They are compatible with Christianity!

      If it is "blessed to be poor", then if you give the poor welfare and charity, they'll no longer be blessed, right?
      So Ayn Rand and Paul Ryan don't want them to loose their blessings.

      August 15, 2012 at 1:19 pm |
  17. Steve Horwitz

    Rand DID NOT call the poor "moochers and looters." Those groups were anyone who chose to live at the expense of others. The poor who worked hard to provide for their families were not moochers or looters and the rich who got that way by getting favors from government or by using force directly against others WERE. It's not about rich and poor, it's about the way in which people choose to interact.

    August 15, 2012 at 1:07 pm |
    • Please Grow Up

      Steve: You are right! You obviously have waded your way through "Atlas Shrugged." People that produce something are not the moochers and looters. As so many have failed to notice – it is the corporate lackeys and "yes men" that Rand abhorred. The capitalists like Romney and Jamie Dimon and Tim Geithner would have been her targets, had she lived through the Reagan years.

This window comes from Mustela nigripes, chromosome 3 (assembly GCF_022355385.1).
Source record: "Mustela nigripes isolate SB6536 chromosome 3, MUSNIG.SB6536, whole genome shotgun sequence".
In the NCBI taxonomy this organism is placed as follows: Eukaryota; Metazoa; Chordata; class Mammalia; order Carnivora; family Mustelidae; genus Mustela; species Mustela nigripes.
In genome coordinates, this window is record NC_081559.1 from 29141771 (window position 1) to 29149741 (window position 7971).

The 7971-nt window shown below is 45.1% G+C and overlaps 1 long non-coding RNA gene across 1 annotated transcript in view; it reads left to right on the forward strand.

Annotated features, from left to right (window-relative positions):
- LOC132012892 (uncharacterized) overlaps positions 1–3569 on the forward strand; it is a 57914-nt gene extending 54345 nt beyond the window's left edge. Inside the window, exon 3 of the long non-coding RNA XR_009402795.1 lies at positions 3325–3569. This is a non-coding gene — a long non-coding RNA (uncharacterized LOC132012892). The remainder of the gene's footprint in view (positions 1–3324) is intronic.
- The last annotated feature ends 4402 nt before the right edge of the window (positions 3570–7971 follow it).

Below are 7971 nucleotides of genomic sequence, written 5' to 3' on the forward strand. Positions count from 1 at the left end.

August 15, 2012 at 1:17 pm |
  18. Marc

    Recall that, in the plot of Atlas Shrugged, the protagnists all build their own commune, away from the rest of us, and leave society to crumble. I am all for that – let 'em have Alaska. I think the rest of us atruistic "collectivists" can do just fine with what we like to call "society." Maybe theses gullible bozos should have picked a country without "e pluribus unum" as a motto. Immature dolts, trying to justify greed and selfishness as somthing to emulate. And, besides, if they really believe in Rand, how the heck is it that we are to pretend that seeking office, for these liars and creeps, is, by definition SELF-SERVING? They can't represent ANYONE, according to their own beliefs! It would make their heads explode, if only there wasn't still a huge crebral vacancy even after the expansion.

    August 15, 2012 at 1:06 pm |
  19. HA25

    The article is a thinly veiled political attack. One that holds up only if one accepts that the root of morality is religion. For this is how Mr. Prothero ties them. But if we believe one can be moral and atheist, that morals existed before Christianity and before God, that Morals are indeed self-serving and universal (whereas belief in God is clearly not universal), then we see that Randism is, of course, not a Religion nor even a word. Sure, both "Randism" and Religion may get you to a set of beliefs in behavior and morality – but a bicycle and a Camry can both transport you – yet both are not automobiles.